It’s a pity about these issues, too- as I said before, Persona 4: Dancing All Night as a concept is simply too perfect, and the opportunity to see Chie or Kanji rocking it to my favorite tunes from the games (in costumes that I get to pick for them, no less!) is appealing to me. The problem is just that there is not enough here, and a lot of what we get is simply terrible. Maybe if the story mode wasn’t so awful, the short tracklist wouldn’t be as much of an issue (though it would always be a missed opportunity), or maybe if the tracklist wasn’t so short and lacking, it would have been easier to digest the awful story mode- it’s a chicken and egg situation. Be that as it may, what we have here is a game that gets its mechanics wonderfully right, but almost everything else around it wrong. I don’t like the fact that I get such a short tracklist, and that so much of what I do get is repeats. I don’t like the terrible writing in the Story Mode. I don’t like the fact that I will have to buy more DLC to have enough content to continue playing this game.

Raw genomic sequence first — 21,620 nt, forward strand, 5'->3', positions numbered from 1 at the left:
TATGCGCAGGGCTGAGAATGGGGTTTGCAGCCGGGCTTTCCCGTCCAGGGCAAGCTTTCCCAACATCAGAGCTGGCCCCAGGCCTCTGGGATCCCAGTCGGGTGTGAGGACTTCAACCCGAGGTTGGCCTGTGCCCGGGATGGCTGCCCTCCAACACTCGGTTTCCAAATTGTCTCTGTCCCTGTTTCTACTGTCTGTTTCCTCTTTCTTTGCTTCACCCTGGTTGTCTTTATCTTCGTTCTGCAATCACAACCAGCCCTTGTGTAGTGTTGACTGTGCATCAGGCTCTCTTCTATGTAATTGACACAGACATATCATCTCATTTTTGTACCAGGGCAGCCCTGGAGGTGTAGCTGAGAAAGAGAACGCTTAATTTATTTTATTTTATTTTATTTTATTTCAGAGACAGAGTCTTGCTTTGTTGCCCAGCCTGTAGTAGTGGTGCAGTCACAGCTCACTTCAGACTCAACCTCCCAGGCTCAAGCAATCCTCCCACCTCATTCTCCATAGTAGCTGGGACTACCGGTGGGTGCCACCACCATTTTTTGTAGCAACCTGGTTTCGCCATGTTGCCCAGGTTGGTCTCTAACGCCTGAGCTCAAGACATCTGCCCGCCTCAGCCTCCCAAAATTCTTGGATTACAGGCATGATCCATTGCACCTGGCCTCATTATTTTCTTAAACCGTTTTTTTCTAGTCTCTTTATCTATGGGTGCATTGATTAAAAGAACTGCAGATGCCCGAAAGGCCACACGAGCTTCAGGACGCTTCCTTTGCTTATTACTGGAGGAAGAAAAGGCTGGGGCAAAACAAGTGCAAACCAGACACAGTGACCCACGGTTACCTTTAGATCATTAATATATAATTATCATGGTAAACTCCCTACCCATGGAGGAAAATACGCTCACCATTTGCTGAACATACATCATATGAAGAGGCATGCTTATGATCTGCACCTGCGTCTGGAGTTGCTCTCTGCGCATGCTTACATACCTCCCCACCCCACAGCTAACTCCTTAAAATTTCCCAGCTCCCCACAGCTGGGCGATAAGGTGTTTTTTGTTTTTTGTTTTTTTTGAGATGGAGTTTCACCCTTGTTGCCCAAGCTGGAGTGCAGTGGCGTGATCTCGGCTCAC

I may keep playing Persona 4: Dancing All Night, but there is a shocking lot of it, really, that I really do not like.

This game was reviewed on PS Vita.

THE GOOD

The actual rhythm gameplay is fun and addictive; extremely well done, well remixed music; great graphics

THE BAD

The story mode and writing are absolutely terrible; the tracklist for the game is lacking, especially considering the richness of the source material; what we do get is comprised of repeats to a very large degree; the reliance on DLC to deliver more music, a lot of which should have been in the base game

Final Verdict

What we have here is a game that gets its mechanics wonderfully right, but almost everything else around it wrong.

A copy of this game was provided by developer/publisher for review purposes. Click here to know more about our Reviews Policy.